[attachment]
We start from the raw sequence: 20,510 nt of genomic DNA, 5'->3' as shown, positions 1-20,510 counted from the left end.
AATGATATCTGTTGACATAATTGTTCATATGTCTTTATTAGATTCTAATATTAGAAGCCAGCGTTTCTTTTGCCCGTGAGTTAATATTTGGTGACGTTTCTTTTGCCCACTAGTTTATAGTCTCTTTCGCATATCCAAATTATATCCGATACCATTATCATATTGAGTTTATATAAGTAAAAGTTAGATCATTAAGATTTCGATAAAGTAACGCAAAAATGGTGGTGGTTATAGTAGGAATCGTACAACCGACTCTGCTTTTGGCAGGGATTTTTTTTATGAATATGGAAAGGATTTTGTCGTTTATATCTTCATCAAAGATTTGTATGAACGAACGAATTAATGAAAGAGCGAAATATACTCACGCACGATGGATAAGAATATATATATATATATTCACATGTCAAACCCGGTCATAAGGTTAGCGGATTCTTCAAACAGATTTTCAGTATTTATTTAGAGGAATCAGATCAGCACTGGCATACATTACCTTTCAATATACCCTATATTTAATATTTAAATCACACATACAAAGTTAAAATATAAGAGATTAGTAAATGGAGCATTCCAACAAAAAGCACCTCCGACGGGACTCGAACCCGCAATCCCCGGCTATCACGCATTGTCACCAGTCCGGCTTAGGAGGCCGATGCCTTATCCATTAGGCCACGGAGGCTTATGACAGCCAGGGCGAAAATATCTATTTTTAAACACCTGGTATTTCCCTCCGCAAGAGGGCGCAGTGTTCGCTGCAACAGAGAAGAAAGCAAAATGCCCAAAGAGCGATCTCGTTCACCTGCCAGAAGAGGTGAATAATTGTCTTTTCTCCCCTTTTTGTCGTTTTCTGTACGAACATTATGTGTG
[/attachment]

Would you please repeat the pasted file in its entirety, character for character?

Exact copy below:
We start from the raw sequence: 20,510 nt of genomic DNA, 5'->3' as shown, positions 1-20,510 counted from the left end.
AATGATATCTGTTGACATAATTGTTCATATGTCTTTATTAGATTCTAATATTAGAAGCCAGCGTTTCTTTTGCCCGTGAGTTAATATTTGGTGACGTTTCTTTTGCCCACTAGTTTATAGTCTCTTTCGCATATCCAAATTATATCCGATACCATTATCATATTGAGTTTATATAAGTAAAAGTTAGATCATTAAGATTTCGATAAAGTAACGCAAAAATGGTGGTGGTTATAGTAGGAATCGTACAACCGACTCTGCTTTTGGCAGGGATTTTTTTTATGAATATGGAAAGGATTTTGTCGTTTATATCTTCATCAAAGATTTGTATGAACGAACGAATTAATGAAAGAGCGAAATATACTCACGCACGATGGATAAGAATATATATATATATATTCACATGTCAAACCCGGTCATAAGGTTAGCGGATTCTTCAAACAGATTTTCAGTATTTATTTAGAGGAATCAGATCAGCACTGGCATACATTACCTTTCAATATACCCTATATTTAATATTTAAATCACACATACAAAGTTAAAATATAAGAGATTAGTAAATGGAGCATTCCAACAAAAAGCACCTCCGACGGGACTCGAACCCGCAATCCCCGGCTATCACGCATTGTCACCAGTCCGGCTTAGGAGGCCGATGCCTTATCCATTAGGCCACGGAGGCTTATGACAGCCAGGGCGAAAATATCTATTTTTAAACACCTGGTATTTCCCTCCGCAAGAGGGCGCAGTGTTCGCTGCAACAGAGAAGAAAGCAAAATGCCCAAAGAGCGATCTCGTTCACCTGCCAGAAGAGGTGAATAATTGTCTTTTCTCCCCTTTTTGTCGTTTTCTGTACGAACATTATGTGTG